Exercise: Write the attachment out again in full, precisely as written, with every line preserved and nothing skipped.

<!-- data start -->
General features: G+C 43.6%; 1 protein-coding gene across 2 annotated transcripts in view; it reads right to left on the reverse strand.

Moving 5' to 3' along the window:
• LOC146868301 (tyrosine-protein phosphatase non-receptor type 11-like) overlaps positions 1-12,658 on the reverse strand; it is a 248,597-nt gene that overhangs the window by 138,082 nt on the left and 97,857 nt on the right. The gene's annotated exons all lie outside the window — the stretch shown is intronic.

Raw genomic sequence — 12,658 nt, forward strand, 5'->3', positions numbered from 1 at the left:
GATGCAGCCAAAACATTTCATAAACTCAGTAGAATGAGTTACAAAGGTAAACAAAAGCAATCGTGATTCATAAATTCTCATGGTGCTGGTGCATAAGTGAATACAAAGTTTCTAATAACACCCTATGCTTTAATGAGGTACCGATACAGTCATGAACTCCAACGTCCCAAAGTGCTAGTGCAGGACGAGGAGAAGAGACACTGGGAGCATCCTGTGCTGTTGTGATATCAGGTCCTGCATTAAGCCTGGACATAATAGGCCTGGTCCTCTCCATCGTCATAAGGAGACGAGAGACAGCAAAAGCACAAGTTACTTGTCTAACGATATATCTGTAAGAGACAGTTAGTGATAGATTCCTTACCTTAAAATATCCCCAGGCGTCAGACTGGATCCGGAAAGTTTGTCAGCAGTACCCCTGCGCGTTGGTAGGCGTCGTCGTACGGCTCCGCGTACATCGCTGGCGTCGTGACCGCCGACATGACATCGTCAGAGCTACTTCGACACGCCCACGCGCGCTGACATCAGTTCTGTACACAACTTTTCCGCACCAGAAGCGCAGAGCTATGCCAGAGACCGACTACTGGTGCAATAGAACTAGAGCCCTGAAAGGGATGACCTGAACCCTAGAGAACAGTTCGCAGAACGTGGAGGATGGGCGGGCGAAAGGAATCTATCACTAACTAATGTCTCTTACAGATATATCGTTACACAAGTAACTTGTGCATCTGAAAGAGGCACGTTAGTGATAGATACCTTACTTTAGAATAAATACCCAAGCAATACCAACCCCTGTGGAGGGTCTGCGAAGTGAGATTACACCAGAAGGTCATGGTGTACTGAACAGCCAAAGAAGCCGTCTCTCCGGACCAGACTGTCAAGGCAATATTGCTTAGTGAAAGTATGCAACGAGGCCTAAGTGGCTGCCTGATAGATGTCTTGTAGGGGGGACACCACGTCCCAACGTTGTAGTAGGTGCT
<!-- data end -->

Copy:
General features: G+C 43.6%; 1 protein-coding gene across 2 annotated transcripts in view; it reads right to left on the reverse strand.

Moving 5' to 3' along the window:
• LOC146868301 (tyrosine-protein phosphatase non-receptor type 11-like) overlaps positions 1-12,658 on the reverse strand; it is a 248,597-nt gene that overhangs the window by 138,082 nt on the left and 97,857 nt on the right. The gene's annotated exons all lie outside the window — the stretch shown is intronic.

Raw genomic sequence — 12,658 nt, forward strand, 5'->3', positions numbered from 1 at the left:
GATGCAGCCAAAACATTTCATAAACTCAGTAGAATGAGTTACAAAGGTAAACAAAAGCAATCGTGATTCATAAATTCTCATGGTGCTGGTGCATAAGTGAATACAAAGTTTCTAATAACACCCTATGCTTTAATGAGGTACCGATACAGTCATGAACTCCAACGTCCCAAAGTGCTAGTGCAGGACGAGGAGAAGAGACACTGGGAGCATCCTGTGCTGTTGTGATATCAGGTCCTGCATTAAGCCTGGACATAATAGGCCTGGTCCTCTCCATCGTCATAAGGAGACGAGAGACAGCAAAAGCACAAGTTACTTGTCTAACGATATATCTGTAAGAGACAGTTAGTGATAGATTCCTTACCTTAAAATATCCCCAGGCGTCAGACTGGATCCGGAAAGTTTGTCAGCAGTACCCCTGCGCGTTGGTAGGCGTCGTCGTACGGCTCCGCGTACATCGCTGGCGTCGTGACCGCCGACATGACATCGTCAGAGCTACTTCGACACGCCCACGCGCGCTGACATCAGTTCTGTACACAACTTTTCCGCACCAGAAGCGCAGAGCTATGCCAGAGACCGACTACTGGTGCAATAGAACTAGAGCCCTGAAAGGGATGACCTGAACCCTAGAGAACAGTTCGCAGAACGTGGAGGATGGGCGGGCGAAAGGAATCTATCACTAACTAATGTCTCTTACAGATATATCGTTACACAAGTAACTTGTGCATCTGAAAGAGGCACGTTAGTGATAGATACCTTACTTTAGAATAAATACCCAAGCAATACCAACCCCTGTGGAGGGTCTGCGAAGTGAGATTACACCAGAAGGTCATGGTGTACTGAACAGCCAAAGAAGCCGTCTCTCCGGACCAGACTGTCAAGGCAATATTGCTTAGTGAAAGTATGCAACGAGGCCTAAGTGGCTGCCTGATAGATGTCTTGTAGGGGGGACACCACGTCCCAACGTTGTAGTAGGTGCT